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In the movie The Florida Project, several struggling families all live in motels around the Disney World.

In my personal experience, motels are not cheap.

I have not been to Florida myself, but I did a bit search on the internet, living in Motel is actually expensive. The rate is around 150 US dollars a day. Not to mention those motels are close to the Disney land.

If this is the case, how could those struggling families afford living in motels?

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    While one can get a reduced rate for extended stays, as Scotty notes in his answer, it should be stated that those rates may still be more expensive then renting an apartment (or house, etc). When your financial situation doesn't allow for more affordable housing, you are stuck with this kind of thing. – user25738 Feb 2 '18 at 14:54
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    150 per day? damn! That's like some expensive luxury hotel – Vishwa Feb 5 '18 at 6:52
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Actually, people with disastrously bad or no credit have few other options. They would live in a class of hotel/motel known as an "Extended Stay." Because residents commit to longer term rental periods, generally weekly or month-to month, they get a reduced rate which is usually comparable to an apartment. In most areas it can be as little as $40 a day. Orlando is actually a bad example as the high tourist demand pushes average rates significantly higher, in the $60 to $100 a day range.

Here is a low-end example of a $60 a night extended stay in the Orlando area that might have better rates for longer commitments: Choice Hotels Orlando >>

More information about Extended Stay or "Apartment Hotel" residences from Wikipedia. >>

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From what I know in USA you may not only be denied mortgage due to your bad financial situation. You may also be denied renting a house or an apartment. So yes, you may be forced to pay more than you would pay renting an apartment or mortgage rate because bank or renter consider you untrusty or your income to low to afford the expense for a longer time.

So instead of committing to very long term of paying rates or long term rent you are forced to use very short term (weeks or months) for a higher price. The reasoning is that If you struggle to get your money here you don't commit to long term and rather go looking for work in other places.

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The Magic Castle in Kissimmee is a real place, and their rates are real cheap for the Orlando area. Is it plausible that someone would choose to live in the hotel (if the management was willing)? Maybe, particularly if the location is struggling to attract tourists on a regular basis. When I worked at a resort hotel years ago, we used to have people stay for months at a time during the off-season.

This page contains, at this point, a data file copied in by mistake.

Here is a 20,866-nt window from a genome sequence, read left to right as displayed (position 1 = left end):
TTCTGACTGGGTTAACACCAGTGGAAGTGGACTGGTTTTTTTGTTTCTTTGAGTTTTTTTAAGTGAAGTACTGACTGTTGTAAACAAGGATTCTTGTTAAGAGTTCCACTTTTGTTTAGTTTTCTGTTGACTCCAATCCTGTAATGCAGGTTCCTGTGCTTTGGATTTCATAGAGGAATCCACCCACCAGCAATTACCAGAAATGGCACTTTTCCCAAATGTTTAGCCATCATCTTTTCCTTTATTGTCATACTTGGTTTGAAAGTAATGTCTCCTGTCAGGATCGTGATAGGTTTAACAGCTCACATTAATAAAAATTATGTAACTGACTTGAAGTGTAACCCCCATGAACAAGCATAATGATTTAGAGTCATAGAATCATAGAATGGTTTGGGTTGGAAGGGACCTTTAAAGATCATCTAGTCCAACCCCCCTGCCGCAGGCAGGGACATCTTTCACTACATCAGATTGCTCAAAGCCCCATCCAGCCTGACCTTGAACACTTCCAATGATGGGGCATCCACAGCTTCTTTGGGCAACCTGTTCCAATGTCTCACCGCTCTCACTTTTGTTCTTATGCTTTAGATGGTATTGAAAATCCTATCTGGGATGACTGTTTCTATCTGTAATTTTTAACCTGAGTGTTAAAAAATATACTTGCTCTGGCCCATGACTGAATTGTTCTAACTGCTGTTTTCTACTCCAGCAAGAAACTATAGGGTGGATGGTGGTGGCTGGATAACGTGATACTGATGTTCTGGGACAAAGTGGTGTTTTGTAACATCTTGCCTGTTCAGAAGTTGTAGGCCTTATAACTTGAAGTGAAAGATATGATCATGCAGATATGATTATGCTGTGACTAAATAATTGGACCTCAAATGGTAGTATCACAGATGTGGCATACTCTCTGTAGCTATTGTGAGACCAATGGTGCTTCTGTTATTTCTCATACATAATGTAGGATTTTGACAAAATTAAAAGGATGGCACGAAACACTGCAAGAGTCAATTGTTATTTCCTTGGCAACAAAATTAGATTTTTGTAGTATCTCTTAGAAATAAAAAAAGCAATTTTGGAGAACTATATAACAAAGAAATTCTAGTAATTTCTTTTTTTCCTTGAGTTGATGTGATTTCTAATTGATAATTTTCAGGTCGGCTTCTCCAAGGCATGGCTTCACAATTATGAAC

That being said, in this area, particularly Kissimee, it would be cheaper to rent or buy a mobile home. I suspect that goes for many places in the US, but I've also seen old motels converted for use as apartments when the economy in the location tanks.

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I cannot answer for United States, but this is a well known and documented situation in Paris and suburbs.
This is unrelated to covid and lockdown. Those situation existed way before Covid.

Of course, all the links I can provide will be in french. Sorry about it.
Youtube french video : she live in the hotel she works
French: she live in an hotel for 1700/month with her 3 children

This second example is particulary jarring. I lived 5 kilometers away from the hotel this woman was in. in a 100 m² appartement. For 'only' 1200/month. So yeah. those strugling families pay even more to have a roof. She earn 1250/month from social care. She had to borrow money from her family and of course going much more in debt.

In france, law in rental are all in favor of the rentee. If a rentee stop completely to pay. He can easily stay in the appartement for 2 more years without paying a cent. And despite going to justice, the renter is unlikely to ever see that money.
In the second exemple. The previous renter of the women is still due 7000 euros. he's unlikly to ever saw them.

That make renter very exigent when choosing a rentee. And basically if you don't have a long term job, it's a big no-no.

We have in france a system of social housing with low rent. But in paris, there is so many people wanting (or needing) to access it that the delays frequently go over 5 year.

So people have no choice here. They have to live in hotels. Either slum-hotels that prices are equivalent to appartements but without quality or decency. Or decents hotels that are more expensive than a normal appartement.

Ps : I appologise for gramatical errors. I'm bad at english grammar.

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    thank you for the insights – Yu Zhang Apr 29 at 22:20

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